The ICO has ruled that the Royal Free NHS Foundation Trust violated the Data Protection Act when it shared sensitive data of 1.6 million patients with Google DeepMind.
The Royal Free NHS Foundation Trust failed to adequately inform patients on how their data would be used before sharing their data with Google DeepMind.
In September 2015, the Royal Free NHS Foundation Trust entered into an agreement with UK-based Google DeepMind through which the latter would ‘develop and deploy a new clinical detection, diagnosis and prevention application and the associated technology platform’ for the former.
Google DeepMind then processed nearly 1.6 million ‘partial patient records containing sensitive identifiable personal information’ as part of clinical safety testing and to confirm if the technology was safe to deploy during live operations. The sensitive records belonged to patients who had obtained treatment at the Trust in the previous five years, and also included data obtained from the trust’s electronic patient record system.
Even though the trust has confirmed to the Information Commissioner’s Office that DeepMind used the 1.6 million patient records only for clinical safety tests and for no other purpose, the latter has held that the trust failed to adequately inform patients that their data would be used by DeepMind for conducting clinical safety tests.
The ICO has now ordered the Trust to conduct a privacy impact assessment which will explain how the Trust will comply with the Data Protection Act when entering into an arrangement with DeepMind in terms of processing patient data or conducting clinical safety tests. No financial penalties have been levied on the trust by the Information Commissioner’s Office.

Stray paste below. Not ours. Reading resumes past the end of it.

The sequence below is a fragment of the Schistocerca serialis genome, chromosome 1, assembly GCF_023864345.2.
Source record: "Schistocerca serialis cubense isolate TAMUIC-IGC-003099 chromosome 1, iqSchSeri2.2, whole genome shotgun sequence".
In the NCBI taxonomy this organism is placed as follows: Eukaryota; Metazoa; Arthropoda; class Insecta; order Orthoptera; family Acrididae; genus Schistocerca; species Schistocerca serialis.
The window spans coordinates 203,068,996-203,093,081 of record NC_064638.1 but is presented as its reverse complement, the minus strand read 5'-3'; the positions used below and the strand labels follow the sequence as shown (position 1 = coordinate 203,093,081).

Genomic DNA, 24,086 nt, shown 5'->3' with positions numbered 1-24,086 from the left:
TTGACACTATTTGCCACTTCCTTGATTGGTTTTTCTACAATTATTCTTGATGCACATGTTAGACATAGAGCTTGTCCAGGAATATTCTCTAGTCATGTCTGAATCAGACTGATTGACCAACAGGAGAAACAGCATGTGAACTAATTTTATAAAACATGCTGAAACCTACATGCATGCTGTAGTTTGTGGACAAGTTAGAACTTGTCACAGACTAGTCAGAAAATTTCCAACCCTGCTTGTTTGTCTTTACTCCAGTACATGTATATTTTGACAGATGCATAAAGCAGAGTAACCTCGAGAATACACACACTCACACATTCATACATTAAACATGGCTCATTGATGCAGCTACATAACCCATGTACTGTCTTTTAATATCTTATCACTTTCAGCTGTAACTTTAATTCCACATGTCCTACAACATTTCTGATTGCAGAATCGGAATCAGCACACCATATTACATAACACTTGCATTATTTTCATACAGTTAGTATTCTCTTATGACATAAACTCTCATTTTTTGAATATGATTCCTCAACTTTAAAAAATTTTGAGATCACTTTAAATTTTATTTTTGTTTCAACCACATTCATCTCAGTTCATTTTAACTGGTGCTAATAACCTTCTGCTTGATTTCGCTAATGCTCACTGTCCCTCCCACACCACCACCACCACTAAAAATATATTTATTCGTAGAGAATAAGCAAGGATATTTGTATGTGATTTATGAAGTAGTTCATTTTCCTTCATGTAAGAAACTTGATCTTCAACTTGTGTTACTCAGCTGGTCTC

“Our investigation found a number of shortcomings in the way patient records were shared for this trial. Patients would not have reasonably expected their information to have been used in this way, and the Trust could and should have been far more transparent with patients as to what was happening,” said Information Commissioner Elizabeth Denham.
“We’ve asked the Trust to commit to making changes that will address those shortcomings, and their cooperation is welcome. The Data Protection Act is not a barrier to innovation, but it does need to be considered wherever people’s data is being used,” she added.
Following its findings in the Royal Free NHS Foundation Trust case, the ICO has now published a list of do’s and don’t’s for the health sector as far as compliance with the Data Protection Act is concerned.
According to the ICO, the ‘price of innovation didn’t need to be the erosion of legally ensured fundamental privacy rights’ and that deployments of innovative technologies can be completed while adhering to the Data Protection Act. The office also believes that privacy impact assessments should be carried out compulsorily by NHS trusts before handing over sensitive data to third parties.
Also, the fact that cloud-based technologies allow faster data processing doesn’t mean hospitals have to resort to them. “NHS organisations, perhaps more than any other sector, need to remember that we are talking about the medical information of real patients. This means you should consider whether the risks to patient privacy are likely to be outweighed by the data protection implications for your patients. Apply the proportionality principle as a guiding factor in deciding whether you should move forward,” the ICO said.
“Whether you contact the ICO or obtain expert data protection advice as early as possible in the process, get this right from the start and you’ll be well-placed to make sure people’s information rights aren’t the price of improved health,” Denham concluded.
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